As a UK music review magazine editor, I am often asked ‘has the Covid-19 affected the music industry in the UK in the last twelve months?’ My answer to that is an emphatic ‘yes’. With the opening of the Old Vic, the London Bridge concert hall, and the London Olympics in 2021 music had been enjoying a period of increased commercial activity. Consequently, many of the major promoters had either expanded their business in line with the commercial upturn in the market or had moved on altogether.
Dampen the growth and revenues of many smaller up-and-coming artists
It is true to say that the London Bridge concert hall, as well as other large venues, were major drivers of this period of growth in the music industry. However, what this really did was dampen the growth and revenues of many smaller up-and-coming artists. In a nutshell, it was an attempt by the major music labels to protect their copyrights from streaming music videos. The result is we are now seeing fewer British acts in the Latino (internet) music world.
Decline in revenue
This situation is very unfortunate because it highlights the decline in revenue that comes with relying upon royalties from concerts and TV programs to fund a growing music scene. What was likely to be a profitable year for concert organizers and venues (many of whom benefited from record deals and ticket sales) was instead hit by the recession. It is little wonder that revenues are down approximately twenty percent in the UK music industry from a year ago. If this trend continues as we head into Q2 of the decade, we are headed for another period of a significant decrease in revenues. The question then is how much worse will it get?
If the decline in music revenues grows even further, the effect on the British economy will be dramatic. One of the main factors behind the growing popularity of streaming services like Netflix and iTunes is the rising cost of mainstream music in downloads. As listeners demand more music per month, record labels are forced to increase prices in order to retain their market share. Even Apple has been rumored to be planning to launch its own online music store. This will further increase the difficulty for labels to gain a profit. Is the economy in trouble?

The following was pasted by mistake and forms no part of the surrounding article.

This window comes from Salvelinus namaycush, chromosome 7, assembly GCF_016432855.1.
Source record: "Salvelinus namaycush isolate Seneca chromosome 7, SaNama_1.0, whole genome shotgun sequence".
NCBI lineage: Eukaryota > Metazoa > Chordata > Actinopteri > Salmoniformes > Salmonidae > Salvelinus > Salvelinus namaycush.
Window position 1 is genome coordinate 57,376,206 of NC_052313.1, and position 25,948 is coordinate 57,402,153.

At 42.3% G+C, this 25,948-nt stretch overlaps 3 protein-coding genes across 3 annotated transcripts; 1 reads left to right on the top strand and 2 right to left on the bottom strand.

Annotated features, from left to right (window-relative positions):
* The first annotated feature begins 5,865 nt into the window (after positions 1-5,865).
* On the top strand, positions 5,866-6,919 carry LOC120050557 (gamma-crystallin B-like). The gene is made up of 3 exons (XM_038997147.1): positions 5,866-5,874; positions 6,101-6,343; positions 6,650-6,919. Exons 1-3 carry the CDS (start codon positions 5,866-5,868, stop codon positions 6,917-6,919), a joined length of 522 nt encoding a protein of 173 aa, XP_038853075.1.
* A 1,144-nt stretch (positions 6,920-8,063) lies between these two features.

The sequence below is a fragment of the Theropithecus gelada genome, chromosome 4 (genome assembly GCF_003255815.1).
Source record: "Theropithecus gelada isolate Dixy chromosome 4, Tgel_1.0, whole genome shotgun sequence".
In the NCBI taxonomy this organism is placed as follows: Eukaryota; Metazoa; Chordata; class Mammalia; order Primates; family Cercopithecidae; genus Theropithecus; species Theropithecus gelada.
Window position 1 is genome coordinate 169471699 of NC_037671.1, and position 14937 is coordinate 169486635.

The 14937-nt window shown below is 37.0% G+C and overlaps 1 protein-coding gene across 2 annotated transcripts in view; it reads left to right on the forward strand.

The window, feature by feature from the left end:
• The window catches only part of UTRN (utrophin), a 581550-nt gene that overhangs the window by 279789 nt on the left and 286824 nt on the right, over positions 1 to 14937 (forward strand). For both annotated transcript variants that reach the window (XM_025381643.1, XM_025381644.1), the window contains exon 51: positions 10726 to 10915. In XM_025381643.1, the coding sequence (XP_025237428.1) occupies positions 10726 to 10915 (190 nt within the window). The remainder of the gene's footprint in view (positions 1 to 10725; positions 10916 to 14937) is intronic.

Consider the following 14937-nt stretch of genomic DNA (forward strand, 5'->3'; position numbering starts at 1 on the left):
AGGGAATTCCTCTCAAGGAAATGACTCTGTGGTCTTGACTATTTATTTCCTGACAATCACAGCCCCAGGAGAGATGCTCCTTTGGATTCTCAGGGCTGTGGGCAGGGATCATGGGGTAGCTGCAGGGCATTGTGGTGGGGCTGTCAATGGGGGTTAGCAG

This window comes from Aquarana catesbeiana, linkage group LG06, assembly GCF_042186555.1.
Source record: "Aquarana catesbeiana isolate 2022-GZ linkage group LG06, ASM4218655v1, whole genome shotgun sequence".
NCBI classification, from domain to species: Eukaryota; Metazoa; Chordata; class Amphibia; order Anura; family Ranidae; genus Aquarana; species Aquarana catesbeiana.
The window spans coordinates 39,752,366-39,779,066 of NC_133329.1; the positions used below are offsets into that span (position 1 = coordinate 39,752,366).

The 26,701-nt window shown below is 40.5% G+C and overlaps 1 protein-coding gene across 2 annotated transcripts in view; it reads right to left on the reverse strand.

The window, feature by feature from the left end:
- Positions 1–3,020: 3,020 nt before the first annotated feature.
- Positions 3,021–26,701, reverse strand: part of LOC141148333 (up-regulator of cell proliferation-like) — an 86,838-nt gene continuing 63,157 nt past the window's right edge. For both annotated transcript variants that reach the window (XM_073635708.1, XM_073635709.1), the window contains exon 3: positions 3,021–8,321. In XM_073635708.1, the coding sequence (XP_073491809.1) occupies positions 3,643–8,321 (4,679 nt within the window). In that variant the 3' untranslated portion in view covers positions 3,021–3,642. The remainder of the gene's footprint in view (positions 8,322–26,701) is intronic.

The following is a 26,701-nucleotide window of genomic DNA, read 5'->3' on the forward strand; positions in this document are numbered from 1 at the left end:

Change the focus of listeners back to less expensive music formats
On a positive note, Apple’s streaming music service, along with services provided by other major players such as Google and Amazon, has helped to change the focus of listeners back to more casual, less expensive music formats. Apple’s subscription model has encouraged more people to shift from buying CDs to giving their devices access to thousands of music channels for a one-time fee. This has helped the industry to shift its focus from conventional radio stations to online audio channels that can be subscribed to or purchased directly from the website. The resulting effect on the market share for the major music formats is relatively minor, but still worth studying in terms of long-term effects on recorded music sales and distribution. Additionally, since there is a strong connection between music and mood, this helped people get through difficult times more easily.
The other factors, such as Covid-19, which had a major impact on the music industry, will have a more profound effect on the industry in the coming years. For example, if the UK’s exit from the European Union were to continue, it is possible that the Latin music market would contract. If this were to happen, the decline in the UK’s recorded music revenues would be greater than the decline in the US’s. In turn, the European market would become the new global leader in music consumption, even as the US and Asian countries continue to lead the rest of the world in retail value.
To sum up
If the Covid-19 incident was a one-off, then it is likely that there will not be any long-term effects on the music industry. However, the impact on the music industry of Covid-19 could lead to future decreases in music sales that are larger than the decreases from the Beatles break up. Two years on, and both artists and producers are looking to the future. What effect the Covid-19 will have on future developments is anyone’s guess.